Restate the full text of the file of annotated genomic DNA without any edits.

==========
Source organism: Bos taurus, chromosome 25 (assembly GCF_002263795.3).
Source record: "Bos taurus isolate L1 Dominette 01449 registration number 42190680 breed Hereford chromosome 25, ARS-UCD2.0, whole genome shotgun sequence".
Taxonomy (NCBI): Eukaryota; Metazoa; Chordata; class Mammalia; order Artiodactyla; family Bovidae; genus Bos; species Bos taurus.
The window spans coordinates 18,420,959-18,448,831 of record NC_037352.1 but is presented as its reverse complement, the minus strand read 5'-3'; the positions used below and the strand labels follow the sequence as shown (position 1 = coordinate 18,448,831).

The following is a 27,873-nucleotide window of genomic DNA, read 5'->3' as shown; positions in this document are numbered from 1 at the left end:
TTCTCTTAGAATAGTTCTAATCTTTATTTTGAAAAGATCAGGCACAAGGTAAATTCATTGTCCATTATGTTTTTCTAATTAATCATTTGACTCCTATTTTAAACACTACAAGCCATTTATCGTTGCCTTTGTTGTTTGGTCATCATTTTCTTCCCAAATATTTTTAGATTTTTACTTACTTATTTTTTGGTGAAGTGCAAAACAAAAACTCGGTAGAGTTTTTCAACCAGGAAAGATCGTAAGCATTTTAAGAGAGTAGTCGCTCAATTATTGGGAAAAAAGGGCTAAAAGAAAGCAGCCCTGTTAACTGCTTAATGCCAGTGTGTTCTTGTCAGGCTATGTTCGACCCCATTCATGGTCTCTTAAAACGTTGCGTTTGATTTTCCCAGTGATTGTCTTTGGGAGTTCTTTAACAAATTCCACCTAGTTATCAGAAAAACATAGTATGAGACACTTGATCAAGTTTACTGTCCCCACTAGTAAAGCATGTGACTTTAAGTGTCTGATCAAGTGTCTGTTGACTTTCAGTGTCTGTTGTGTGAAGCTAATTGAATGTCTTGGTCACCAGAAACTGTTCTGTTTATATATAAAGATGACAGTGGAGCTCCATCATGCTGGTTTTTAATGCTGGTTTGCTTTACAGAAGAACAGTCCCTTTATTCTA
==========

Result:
Source organism: Bos taurus, chromosome 25 (assembly GCF_002263795.3).
Source record: "Bos taurus isolate L1 Dominette 01449 registration number 42190680 breed Hereford chromosome 25, ARS-UCD2.0, whole genome shotgun sequence".
Taxonomy (NCBI): Eukaryota; Metazoa; Chordata; class Mammalia; order Artiodactyla; family Bovidae; genus Bos; species Bos taurus.
The window spans coordinates 18,420,959-18,448,831 of record NC_037352.1 but is presented as its reverse complement, the minus strand read 5'-3'; the positions used below and the strand labels follow the sequence as shown (position 1 = coordinate 18,448,831).

The following is a 27,873-nucleotide window of genomic DNA, read 5'->3' as shown; positions in this document are numbered from 1 at the left end:
TTCTCTTAGAATAGTTCTAATCTTTATTTTGAAAAGATCAGGCACAAGGTAAATTCATTGTCCATTATGTTTTTCTAATTAATCATTTGACTCCTATTTTAAACACTACAAGCCATTTATCGTTGCCTTTGTTGTTTGGTCATCATTTTCTTCCCAAATATTTTTAGATTTTTACTTACTTATTTTTTGGTGAAGTGCAAAACAAAAACTCGGTAGAGTTTTTCAACCAGGAAAGATCGTAAGCATTTTAAGAGAGTAGTCGCTCAATTATTGGGAAAAAAGGGCTAAAAGAAAGCAGCCCTGTTAACTGCTTAATGCCAGTGTGTTCTTGTCAGGCTATGTTCGACCCCATTCATGGTCTCTTAAAACGTTGCGTTTGATTTTCCCAGTGATTGTCTTTGGGAGTTCTTTAACAAATTCCACCTAGTTATCAGAAAAACATAGTATGAGACACTTGATCAAGTTTACTGTCCCCACTAGTAAAGCATGTGACTTTAAGTGTCTGATCAAGTGTCTGTTGACTTTCAGTGTCTGTTGTGTGAAGCTAATTGAATGTCTTGGTCACCAGAAACTGTTCTGTTTATATATAAAGATGACAGTGGAGCTCCATCATGCTGGTTTTTAATGCTGGTTTGCTTTACAGAAGAACAGTCCCTTTATTCTA